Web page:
What would happen if every time you caught your baby with their fingers in their mouth, you removed their fingers with a firm “No”?
You may be thinking, “Why not just let them have their fun? What’s the harm if they’re sucking on their fingers? Babies like this; let them be!”
The “Eeeuuu!” Factor
From a non-medical standpoint, there’s the issue of unsightliness. When babies suck or munch on their fingers, invariably this causes saliva to drool out.
When the baby removes her fingers, they glisten with a fresh coat of saliva. This has that “Eeeuuu!” factor to it.
Of course, the solution is DON’T look if it makes you queasy. However, there’s a second issue: physical contact with the “grossed out” adult (or older child). They won’t want to hold this baby.
I’ll admit, I fell into that category when my niece was four. She frequently had her thumb in her mouth.
When it was out it looked raw and wet. Anyone who picked her up risked getting that wet yucky thumb on their skin. There’s always the adult out there who’ll be very cognizant of this.
Gateway to Nail Biting?
If babies, toddlers and preschoolers are permitted to suck on their fingers or have their fingers in their mouth in any shape, way or form, might this pave the way to nail biting?
There are no studies on this, but it’s fair wonder if all very young nail biters started out with sucking on their fingertips or whole fingers.
It’s easy to imagine that sucking on a digit can then escalate to nibbling at the fingertip and then eventually biting at the nail.
Unbreakable Thumb Sucking
My niece was still sucking her thumb at age seven! My sister-in-law said she had tried everything to stop this habit.
It finally stopped after the girl fell off some monkey bars and broke her arm.
Her baby sister frequently has three fingers in her mouth. I see this all the time with other babies and toddlers in public.
Meanwhile, there are parents who find this unsightly and will not permit it in their own children. Who’s right?
Should Parents Pull the Fingers Out of Their Baby’s Sucking Mouth?
“Babies and toddlers should not be asked to remove their fingers from their mouth,” says Dr. Lisa Lewis, MD, a board certified pediatrician in Fort Worth, Texas, and author of “Feed the Baby Hummus, Pediatrician-Backed Secrets from Cultures Around the World.”
“Babies and toddlers like to console themselves and also reduce symptoms of teething by putting their fingers in their mouths.
“Yes, they can pick up illnesses more easily this way. The hands should be kept washed regularly, but not excessively.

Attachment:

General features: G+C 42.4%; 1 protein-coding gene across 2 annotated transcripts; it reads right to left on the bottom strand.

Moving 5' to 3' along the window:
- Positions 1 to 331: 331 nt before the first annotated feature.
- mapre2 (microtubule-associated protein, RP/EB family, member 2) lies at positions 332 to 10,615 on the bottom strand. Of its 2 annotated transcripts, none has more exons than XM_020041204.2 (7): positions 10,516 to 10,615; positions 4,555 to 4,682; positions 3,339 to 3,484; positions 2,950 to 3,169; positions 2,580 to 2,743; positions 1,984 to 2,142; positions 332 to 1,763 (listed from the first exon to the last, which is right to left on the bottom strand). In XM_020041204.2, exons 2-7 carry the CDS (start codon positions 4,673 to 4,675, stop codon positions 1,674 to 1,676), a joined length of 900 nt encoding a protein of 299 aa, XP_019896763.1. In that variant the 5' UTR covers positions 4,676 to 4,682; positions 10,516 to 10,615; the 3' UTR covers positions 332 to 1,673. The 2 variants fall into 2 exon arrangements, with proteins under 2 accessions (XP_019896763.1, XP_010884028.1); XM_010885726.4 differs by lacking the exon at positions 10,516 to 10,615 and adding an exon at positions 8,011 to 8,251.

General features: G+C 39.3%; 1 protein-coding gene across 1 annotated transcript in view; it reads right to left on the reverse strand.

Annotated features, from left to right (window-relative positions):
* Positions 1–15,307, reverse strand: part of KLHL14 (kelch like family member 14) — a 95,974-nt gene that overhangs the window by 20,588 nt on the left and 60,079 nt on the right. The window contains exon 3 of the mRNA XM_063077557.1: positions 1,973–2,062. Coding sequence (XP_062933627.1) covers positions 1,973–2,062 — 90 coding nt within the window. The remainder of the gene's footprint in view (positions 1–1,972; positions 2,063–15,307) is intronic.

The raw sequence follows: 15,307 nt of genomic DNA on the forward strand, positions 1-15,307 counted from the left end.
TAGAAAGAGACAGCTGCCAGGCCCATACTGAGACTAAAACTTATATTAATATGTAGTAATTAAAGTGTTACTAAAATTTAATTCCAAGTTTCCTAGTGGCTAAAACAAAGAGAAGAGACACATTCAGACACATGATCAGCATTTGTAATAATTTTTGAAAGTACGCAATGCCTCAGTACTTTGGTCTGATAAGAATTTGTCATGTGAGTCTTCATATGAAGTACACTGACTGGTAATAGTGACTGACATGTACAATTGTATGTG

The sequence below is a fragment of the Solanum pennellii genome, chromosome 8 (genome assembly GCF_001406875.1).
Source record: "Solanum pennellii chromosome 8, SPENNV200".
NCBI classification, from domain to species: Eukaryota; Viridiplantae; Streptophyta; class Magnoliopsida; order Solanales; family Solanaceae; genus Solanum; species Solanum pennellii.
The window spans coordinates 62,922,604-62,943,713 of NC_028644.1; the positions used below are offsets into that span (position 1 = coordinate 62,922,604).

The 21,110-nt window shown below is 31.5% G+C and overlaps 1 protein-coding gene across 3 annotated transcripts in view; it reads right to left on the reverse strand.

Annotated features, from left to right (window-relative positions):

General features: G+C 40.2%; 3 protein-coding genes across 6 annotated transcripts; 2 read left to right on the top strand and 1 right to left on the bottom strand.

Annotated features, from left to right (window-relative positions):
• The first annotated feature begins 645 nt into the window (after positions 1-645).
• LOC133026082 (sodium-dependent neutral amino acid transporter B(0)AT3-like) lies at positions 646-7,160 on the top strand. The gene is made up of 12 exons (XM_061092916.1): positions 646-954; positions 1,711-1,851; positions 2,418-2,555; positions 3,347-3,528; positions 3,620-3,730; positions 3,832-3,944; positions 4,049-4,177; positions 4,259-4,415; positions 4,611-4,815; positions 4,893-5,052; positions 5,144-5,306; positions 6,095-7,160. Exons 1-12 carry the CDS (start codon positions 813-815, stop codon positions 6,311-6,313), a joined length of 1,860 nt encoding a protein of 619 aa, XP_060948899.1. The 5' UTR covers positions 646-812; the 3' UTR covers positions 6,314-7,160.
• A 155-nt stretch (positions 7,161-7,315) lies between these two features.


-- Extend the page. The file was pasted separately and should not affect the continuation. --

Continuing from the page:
“A good alternative to telling children, ‘Take your hands out of your mouth,’ would be to offer a safe toy they can chew on or a pacifier.
“But asking them (repeatedly!) to take their hands out of their mouth will cause them to think about it more, and likely increase the behavior.
“At a young age, the baby and toddler brain is not ready to correct a self-nurturing behavior that is involuntarily present.
“When children enter preschool, they often naturally stop the behavior. Their impulse to explore with their mouth is reduced, and they naturally note that their peers are not putting their hands in their mouth.”
Finger Sucking vs. Thumb Sucking and Nail Biting
The New York State Dental Journal has a report titled, “When children put their fingers in their mouths. Should parents and dentists care?”
“We have heard mothers tell their children not to stick their fingers in their mouths because they will get sick,” states the report’s abstract.
“Medical and dental professionals know this is true. Oral habits like thumb sucking and nail biting can damage the structure of the mouth and can lead to the spread of infectious diseases.”
If your baby, toddler or preschooler seems to suck on their fingers more often than is necessary, and especially if it’s accompanied by a lot of drool that turns your stomach, it’s best to consult with your pediatrician and the child’s dentist before you take any actions to extinguish the habit.
Dr. Lewis has been a practicing pediatrician for over 20 years. She completed her pediatrics residency at Texas A&M University Health Science Center, Scott and White Memorial Hospital where she served as chief resident.
Lorra Garrick has been covering medical, fitness and cybersecurity topics for many years, having written thousands of articles for print magazines and websites, including as a ghostwriter. She’s also a former ACE-certified personal trainer.